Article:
Are you able to actually open the .dds files in paint.net..? It's not a bitmap - it's a hack-wrap.
It won't parse for me - the .ttf renamed as .dds won't parse in ANY image editor, because it is not a bitmap - it's simply a .ttf renamed so the game engine can snag it using arcane or pagan magic of some kind.
TL;DR - use a .ttf editor and, if it won't import and/or you can't draw - trace it, either over (insert glyph under and trace/alter) or under (print the glyph onto thin paper-stock and stick it on your screen and trace/alter).
Even though .dds is a bitmap format - it appears that it's merely used as a hack-wrap for the font in this instance so that TDM can understand it. Same as the .dat (which is the convention used in pretty much every TDM FM).
As an alternative, if the idea of doing things the easy way is intimidating - it might be worth checking out the old Doom3 font.dat editor:https://github.com/Zbyl/BFGFontTool
which would make the process only a little more complicated.
Perhaps you might find Fontforge easier to use, as it can add accents to existing fonts:
Here's an alternative workflow that might prove easier for you (bring the pain!).
1. Copy the font.dat you want to edit to your desktop.
2. Rename the font.dat to font.ttf.
3. Install the font by double-clicking the .ttf.
4. Open Inkscape and add the character from the font you wish to edit.
5. Expand the font [object] to path [vector] (ctrl+shift+C) - a tutorial on the process is here: http://studios.clock...d-text-inkscape
<--- only need to do the expand - but, the more you know... // not g, sorry.
6. Export the vector as .svg, ready to import into Fontforge.
6a. You will need to do this for each and every character you want to alter, individually; I'm not sure there's a way to batch this using these programmes.
7. Import vector from inkscape into Fontforge - a tutorial on the process is here: https://fontforge.gi...ortexample.html
7a. If you're up for a challenge, or for some reason the font doesn't correctly appear, printscreen the character and trace it, manually or with the... "tool" provided: https://inkscape.org...tracing.en.html
8. Use the imported vector [character].svg in Fontforge and add the diacritic you need: http://designwithfon...nd_Accents.html
<--- grab Fontforge from git from this link.
9. Rinse and repeat - I can't remember if there's a way to add (alternative) characters to a font using Fontforge, or if you'll have to do every character from the original .ttf.
9a. Don't forget to take into account the technical stuff for character spacing, etc..: http://designwithfon...nd_Kerning.html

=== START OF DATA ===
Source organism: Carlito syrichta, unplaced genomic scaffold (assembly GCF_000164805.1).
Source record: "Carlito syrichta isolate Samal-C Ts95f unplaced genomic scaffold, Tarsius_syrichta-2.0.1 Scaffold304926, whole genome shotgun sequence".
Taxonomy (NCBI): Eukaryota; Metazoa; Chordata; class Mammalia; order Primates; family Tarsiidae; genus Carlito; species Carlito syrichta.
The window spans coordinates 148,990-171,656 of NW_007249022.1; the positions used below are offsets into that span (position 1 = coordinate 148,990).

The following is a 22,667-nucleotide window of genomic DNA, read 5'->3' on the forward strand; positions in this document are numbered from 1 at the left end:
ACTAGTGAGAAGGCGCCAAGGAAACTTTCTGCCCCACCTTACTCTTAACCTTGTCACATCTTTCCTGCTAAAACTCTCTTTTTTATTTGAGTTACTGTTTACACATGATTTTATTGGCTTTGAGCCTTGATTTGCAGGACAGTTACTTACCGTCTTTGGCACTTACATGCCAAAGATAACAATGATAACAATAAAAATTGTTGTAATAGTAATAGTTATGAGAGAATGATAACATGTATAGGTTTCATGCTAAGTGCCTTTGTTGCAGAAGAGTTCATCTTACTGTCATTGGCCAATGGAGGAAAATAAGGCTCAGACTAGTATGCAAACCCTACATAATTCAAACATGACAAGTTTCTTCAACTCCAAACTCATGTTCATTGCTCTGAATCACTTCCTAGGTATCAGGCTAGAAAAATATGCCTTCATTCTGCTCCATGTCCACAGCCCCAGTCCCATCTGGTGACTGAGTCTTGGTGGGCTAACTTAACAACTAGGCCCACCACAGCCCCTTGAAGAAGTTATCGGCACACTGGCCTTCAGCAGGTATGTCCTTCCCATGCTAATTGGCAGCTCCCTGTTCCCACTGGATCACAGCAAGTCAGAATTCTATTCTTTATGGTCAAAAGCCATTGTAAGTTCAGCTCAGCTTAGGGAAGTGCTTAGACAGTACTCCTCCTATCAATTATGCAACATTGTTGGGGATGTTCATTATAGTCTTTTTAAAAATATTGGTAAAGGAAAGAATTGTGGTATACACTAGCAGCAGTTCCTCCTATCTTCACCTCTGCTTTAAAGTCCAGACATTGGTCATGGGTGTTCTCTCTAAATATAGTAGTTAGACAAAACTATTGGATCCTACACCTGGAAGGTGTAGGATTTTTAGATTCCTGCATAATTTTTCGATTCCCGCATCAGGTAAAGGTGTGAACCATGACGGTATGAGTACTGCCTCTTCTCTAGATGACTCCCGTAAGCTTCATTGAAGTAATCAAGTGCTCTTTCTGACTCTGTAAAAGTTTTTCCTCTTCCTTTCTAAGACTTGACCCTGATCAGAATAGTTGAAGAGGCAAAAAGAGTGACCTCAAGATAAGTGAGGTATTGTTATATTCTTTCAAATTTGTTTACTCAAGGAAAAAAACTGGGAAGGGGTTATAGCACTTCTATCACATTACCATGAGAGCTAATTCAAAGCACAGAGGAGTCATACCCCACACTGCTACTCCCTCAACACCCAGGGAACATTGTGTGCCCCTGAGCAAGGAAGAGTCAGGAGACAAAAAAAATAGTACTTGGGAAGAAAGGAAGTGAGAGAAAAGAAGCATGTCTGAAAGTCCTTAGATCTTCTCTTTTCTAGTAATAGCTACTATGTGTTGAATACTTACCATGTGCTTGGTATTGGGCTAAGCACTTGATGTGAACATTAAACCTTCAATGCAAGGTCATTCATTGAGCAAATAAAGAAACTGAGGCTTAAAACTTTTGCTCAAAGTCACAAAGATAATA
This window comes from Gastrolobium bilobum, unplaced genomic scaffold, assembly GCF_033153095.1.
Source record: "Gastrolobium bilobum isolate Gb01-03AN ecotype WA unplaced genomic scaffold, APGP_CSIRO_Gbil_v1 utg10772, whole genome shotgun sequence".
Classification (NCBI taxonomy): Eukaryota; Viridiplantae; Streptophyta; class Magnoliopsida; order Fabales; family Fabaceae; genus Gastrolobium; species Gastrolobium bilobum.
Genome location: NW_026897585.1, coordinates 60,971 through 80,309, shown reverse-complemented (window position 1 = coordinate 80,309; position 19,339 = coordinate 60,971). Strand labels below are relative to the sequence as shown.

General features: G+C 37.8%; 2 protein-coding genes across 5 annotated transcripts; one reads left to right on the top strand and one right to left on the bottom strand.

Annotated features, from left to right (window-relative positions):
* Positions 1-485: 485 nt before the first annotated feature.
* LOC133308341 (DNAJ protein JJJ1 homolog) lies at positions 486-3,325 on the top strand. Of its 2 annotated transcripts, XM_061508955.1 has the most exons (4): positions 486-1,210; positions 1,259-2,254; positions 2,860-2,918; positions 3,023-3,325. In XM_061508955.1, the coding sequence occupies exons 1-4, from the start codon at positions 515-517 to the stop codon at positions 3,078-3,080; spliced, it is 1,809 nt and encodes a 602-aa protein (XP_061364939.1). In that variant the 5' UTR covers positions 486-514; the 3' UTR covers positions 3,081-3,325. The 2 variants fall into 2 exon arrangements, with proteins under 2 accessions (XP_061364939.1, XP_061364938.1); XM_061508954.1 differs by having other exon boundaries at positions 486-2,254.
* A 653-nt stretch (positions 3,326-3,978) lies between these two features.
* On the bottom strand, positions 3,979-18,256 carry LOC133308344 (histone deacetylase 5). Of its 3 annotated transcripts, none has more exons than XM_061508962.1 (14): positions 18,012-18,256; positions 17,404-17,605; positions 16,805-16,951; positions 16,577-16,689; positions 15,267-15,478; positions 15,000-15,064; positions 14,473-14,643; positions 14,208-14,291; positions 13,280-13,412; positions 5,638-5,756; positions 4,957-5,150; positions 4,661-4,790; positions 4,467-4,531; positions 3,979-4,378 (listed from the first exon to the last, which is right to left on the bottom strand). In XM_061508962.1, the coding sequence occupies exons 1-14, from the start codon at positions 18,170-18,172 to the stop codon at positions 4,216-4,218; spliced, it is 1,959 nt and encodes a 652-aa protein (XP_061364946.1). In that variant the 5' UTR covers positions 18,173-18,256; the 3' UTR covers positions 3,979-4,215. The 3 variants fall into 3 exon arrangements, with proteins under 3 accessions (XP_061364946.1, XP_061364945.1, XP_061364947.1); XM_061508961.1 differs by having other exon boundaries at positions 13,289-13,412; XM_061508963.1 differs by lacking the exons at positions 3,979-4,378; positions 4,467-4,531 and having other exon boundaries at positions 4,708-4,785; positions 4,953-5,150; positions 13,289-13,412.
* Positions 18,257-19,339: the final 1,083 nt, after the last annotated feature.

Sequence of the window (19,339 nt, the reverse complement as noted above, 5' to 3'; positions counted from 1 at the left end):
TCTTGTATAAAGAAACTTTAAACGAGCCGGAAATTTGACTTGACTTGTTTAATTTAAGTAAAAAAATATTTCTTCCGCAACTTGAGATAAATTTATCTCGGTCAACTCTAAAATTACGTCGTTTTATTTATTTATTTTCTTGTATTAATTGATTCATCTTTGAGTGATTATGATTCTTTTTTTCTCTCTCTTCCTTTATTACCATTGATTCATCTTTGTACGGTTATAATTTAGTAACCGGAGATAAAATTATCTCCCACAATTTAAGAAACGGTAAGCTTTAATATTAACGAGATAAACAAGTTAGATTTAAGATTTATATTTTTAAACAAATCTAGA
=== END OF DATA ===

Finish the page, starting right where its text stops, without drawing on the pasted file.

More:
10. Export the new font you've created as [font]_sl_24.ttf. Hopefully it'll install so you check it out (either in text editor or as html in browser). Rename to .dat and test it in a readable.
11. Maybe the font can be patched to include the additional characters, but do not believe it would be necessary as you've essentially created a well and accurately-crafted version of the existing typeface, no spacing errors. There's a wiki article about that somewhere.
12. Job's done, pat yourself on the back.
13. For good luck - take a 13.
That's it - it's a bit of a learning curve, will take time, but it's the way I'd do it.
From this point on, I'm pretty useless to you wrt to fonts in TDM.
That's the extent of my typographic skill and knowledge and problem solving ability.
You're not simply "cleaning" up a typeface using a click of a button and a few coding commands - what you're doing is editing the font, like a real typesetter. As how it was made, originally.
In fact, you're creating a new version of the font.
All I figured about the fonts is that they're .ttf that are renamed to .dat and they work if you do that.
Therefore, instead of working with the extension in a bitmap editor (which doesn't work, as it's a renamed .ttf and not a bitmap, in case I didn't mention that yet) - it makes sense to make alterations to the source, as there may be more to it opening up what may or may not be able to be converted to bitmap and chucking a few dots over it before flicking that bitmap back to a .ttf to format (either using xml or a free font editor...) and rename to .dat or .dds.
Which'd be a fucking nightmare.
All the fonts are .ttf.
They're simply renamed so the game engine can use them.
That's all there is to it.
If it was a case of simply editing a bitmap image - I wouldn't have taken the time and gone to such extent to explain the process of how I would do all this if I had to...
Sorry, mate - sometimes you gotta just "grab the uplay and bite the pillow".
I can't be more concise than this.
If you need any help understanding any of this - ping and I'll lend what assist I can, depending available; plate's full.
Edited by teh_saccade, 13 February 2018 - 03:37 PM.